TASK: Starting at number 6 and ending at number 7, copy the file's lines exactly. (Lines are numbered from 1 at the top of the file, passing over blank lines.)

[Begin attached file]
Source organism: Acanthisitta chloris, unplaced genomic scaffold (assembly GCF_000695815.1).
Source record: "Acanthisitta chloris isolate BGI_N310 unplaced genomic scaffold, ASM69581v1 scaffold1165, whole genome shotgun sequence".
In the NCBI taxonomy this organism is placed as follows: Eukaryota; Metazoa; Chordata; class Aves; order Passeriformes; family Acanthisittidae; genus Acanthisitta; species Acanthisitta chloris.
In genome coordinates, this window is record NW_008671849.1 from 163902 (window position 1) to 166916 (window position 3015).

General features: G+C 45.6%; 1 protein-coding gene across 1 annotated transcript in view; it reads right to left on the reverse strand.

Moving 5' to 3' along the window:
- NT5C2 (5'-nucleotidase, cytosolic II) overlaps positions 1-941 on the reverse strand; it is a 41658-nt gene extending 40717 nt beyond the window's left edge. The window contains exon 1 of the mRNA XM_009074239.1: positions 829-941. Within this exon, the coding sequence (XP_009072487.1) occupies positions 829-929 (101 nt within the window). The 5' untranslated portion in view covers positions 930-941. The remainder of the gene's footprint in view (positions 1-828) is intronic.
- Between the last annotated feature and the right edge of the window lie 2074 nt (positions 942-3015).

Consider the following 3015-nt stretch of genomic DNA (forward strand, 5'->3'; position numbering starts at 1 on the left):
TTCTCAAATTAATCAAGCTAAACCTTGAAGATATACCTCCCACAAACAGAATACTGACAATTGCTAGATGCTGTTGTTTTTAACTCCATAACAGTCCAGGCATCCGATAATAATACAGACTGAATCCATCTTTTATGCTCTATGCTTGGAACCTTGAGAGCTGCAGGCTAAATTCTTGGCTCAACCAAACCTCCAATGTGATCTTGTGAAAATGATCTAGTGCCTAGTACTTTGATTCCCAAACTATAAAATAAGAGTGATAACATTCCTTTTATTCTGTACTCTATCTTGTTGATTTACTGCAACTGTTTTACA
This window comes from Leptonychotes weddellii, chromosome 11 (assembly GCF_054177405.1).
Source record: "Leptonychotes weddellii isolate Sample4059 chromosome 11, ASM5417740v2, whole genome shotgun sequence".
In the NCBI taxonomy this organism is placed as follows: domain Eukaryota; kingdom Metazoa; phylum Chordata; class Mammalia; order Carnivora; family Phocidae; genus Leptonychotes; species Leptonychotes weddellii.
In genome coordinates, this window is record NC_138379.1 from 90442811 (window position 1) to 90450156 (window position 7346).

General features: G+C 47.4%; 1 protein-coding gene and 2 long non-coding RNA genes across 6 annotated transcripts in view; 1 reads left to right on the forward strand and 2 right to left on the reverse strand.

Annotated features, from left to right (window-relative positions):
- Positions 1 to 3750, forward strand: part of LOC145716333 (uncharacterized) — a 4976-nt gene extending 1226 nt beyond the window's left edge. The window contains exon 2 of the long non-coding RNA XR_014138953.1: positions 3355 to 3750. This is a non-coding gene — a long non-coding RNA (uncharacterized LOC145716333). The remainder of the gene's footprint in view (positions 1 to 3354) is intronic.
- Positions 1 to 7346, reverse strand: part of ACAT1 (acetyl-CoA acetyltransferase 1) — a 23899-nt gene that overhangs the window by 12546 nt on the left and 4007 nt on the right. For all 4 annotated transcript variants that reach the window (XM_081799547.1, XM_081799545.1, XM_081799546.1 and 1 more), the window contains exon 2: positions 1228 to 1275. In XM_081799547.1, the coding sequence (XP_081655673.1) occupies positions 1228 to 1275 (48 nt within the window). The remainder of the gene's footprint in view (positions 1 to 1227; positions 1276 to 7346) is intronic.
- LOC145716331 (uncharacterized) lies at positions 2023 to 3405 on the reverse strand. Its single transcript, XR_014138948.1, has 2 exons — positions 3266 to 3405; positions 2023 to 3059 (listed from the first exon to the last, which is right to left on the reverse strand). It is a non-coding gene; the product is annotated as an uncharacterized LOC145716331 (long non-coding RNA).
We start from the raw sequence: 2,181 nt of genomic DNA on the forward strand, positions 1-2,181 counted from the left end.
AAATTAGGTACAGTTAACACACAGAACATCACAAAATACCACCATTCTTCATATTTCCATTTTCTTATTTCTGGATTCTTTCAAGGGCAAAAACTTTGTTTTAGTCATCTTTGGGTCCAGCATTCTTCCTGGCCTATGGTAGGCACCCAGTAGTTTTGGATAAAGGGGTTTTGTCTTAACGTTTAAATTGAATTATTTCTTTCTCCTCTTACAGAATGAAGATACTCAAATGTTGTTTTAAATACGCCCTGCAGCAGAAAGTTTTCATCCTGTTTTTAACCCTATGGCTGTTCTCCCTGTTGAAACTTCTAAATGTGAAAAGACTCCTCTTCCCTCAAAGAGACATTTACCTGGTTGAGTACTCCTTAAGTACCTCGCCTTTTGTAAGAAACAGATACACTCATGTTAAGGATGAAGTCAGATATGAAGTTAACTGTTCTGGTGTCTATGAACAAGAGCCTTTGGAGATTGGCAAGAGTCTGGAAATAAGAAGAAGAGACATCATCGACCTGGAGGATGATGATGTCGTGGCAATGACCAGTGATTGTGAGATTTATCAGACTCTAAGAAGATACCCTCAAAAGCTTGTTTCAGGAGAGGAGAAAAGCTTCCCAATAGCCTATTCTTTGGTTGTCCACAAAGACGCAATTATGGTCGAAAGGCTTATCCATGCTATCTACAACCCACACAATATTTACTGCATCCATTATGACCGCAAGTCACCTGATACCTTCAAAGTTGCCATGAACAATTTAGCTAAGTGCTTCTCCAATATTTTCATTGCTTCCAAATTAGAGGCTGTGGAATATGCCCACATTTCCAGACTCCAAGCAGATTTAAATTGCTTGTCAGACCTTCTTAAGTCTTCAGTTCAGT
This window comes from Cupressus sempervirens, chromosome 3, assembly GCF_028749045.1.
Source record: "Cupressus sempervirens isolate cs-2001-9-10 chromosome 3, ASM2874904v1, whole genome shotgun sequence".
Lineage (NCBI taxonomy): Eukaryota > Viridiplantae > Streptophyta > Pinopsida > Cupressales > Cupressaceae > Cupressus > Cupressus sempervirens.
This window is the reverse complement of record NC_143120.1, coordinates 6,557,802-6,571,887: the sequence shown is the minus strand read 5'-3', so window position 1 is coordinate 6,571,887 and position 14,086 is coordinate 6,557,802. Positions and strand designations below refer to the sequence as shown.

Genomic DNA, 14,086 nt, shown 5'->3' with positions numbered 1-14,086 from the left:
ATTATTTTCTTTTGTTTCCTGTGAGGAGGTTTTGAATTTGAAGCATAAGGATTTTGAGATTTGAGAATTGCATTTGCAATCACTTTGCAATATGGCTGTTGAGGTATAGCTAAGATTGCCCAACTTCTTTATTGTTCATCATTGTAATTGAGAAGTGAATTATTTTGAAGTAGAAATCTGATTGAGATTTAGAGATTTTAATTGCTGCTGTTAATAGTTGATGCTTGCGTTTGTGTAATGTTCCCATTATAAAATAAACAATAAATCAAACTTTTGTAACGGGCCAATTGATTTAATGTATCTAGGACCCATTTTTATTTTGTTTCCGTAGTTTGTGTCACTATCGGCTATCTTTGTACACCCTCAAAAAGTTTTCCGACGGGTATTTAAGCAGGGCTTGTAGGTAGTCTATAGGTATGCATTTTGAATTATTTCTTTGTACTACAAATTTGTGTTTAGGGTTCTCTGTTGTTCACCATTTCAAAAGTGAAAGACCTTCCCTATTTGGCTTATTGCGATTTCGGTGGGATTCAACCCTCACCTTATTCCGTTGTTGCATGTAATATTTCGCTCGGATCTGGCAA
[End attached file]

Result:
Moving 5' to 3' along the window:
- NT5C2 (5'-nucleotidase, cytosolic II) overlaps positions 1-941 on the reverse strand; it is a 41658-nt gene extending 40717 nt beyond the window's left edge. The window contains exon 1 of the mRNA XM_009074239.1: positions 829-941. Within this exon, the coding sequence (XP_009072487.1) occupies positions 829-929 (101 nt within the window). The 5' untranslated portion in view covers positions 930-941. The remainder of the gene's footprint in view (positions 1-828) is intronic.